-the importance of preventing cross infection;
-the need for recording incidents and actions;
-use of available equipment;
• assess the situation and circumstances in order to act safely, promptly and
effectively in an emergency;
• administer first-aid to a casualty who is unconscious (including seizure);
• administer cardiopulmonary resuscitation;
• administer first-aid to a casualty who is choking;
• administer first-aid to a casualty who is wounded and bleeding;
• administer first-aid to a casualty who is suffering from shock;
• provide appropriate first-aid for minor injuries (including small cuts, grazes
and bruises, minor burns and scalds, small splinters).
The important thing to remember that this is all about 'First Aid' ie, the initial response.
Bozone (n): The substance surrounding stupid people that stops bright ideas from penetrating.
"Am I dreaming this?" "No, and you ain't in Kansas neither."
Posted 28 May 2012 - 10:50 AM
Posted 28 May 2012 - 12:00 PM
I recently saw the result of an accident which occurred off premises and out of work to a colleague. It was a small 10mm leg wound caused by being kicked by a horse. Amazingly, their clothing had not in any way been ripped or torn but underneath the skin had split. A week later and they were being treated for gangrene...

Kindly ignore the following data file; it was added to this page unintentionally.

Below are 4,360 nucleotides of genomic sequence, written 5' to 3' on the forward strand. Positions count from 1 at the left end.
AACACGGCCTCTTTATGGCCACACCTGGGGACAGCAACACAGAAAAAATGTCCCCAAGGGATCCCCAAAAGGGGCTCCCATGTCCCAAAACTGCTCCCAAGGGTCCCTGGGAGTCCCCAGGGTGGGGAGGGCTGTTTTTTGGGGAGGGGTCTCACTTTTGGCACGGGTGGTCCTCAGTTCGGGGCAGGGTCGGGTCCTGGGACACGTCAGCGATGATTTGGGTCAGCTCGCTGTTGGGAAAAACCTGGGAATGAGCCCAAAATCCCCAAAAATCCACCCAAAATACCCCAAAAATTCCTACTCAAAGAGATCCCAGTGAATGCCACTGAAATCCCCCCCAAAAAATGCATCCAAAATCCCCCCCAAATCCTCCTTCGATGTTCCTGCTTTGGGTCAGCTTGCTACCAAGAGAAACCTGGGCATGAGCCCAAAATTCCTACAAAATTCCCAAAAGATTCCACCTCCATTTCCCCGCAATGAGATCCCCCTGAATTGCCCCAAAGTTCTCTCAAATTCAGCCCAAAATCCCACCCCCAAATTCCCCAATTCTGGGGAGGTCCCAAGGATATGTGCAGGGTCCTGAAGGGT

I'm not sure I would have initially sent them off to minors had it happened at work. However, it transpired that it had been several days since the injury when I saw them redressing it themselves. Had I know this at the time I would have advised to get it looked at as it clearly wasn't healing.
Cue 3 weeks off...
Posted 28 May 2012 - 01:11 PM
Posted 28 May 2012 - 07:55 PM
This has got on my wick a few times, I suffer from my lungs being inflamed by pollen and use exactly the same inhaler medication as an asthmatic. I once had a case where an asthmatic was having an asthma attack and was unable to use their inhaler themselves. They had it in their pocket and all they needed was someone to hold to their mouth for them - I was told I could not help them and to phone an ambulance because I was not trained to administer medication. That is completely true and I see the point - you can't just start giving anybody anything, however, it meant I left someone very distressed waiting for an ambulance. A complete waste of time and money in my eyes....but hey I don't write the law.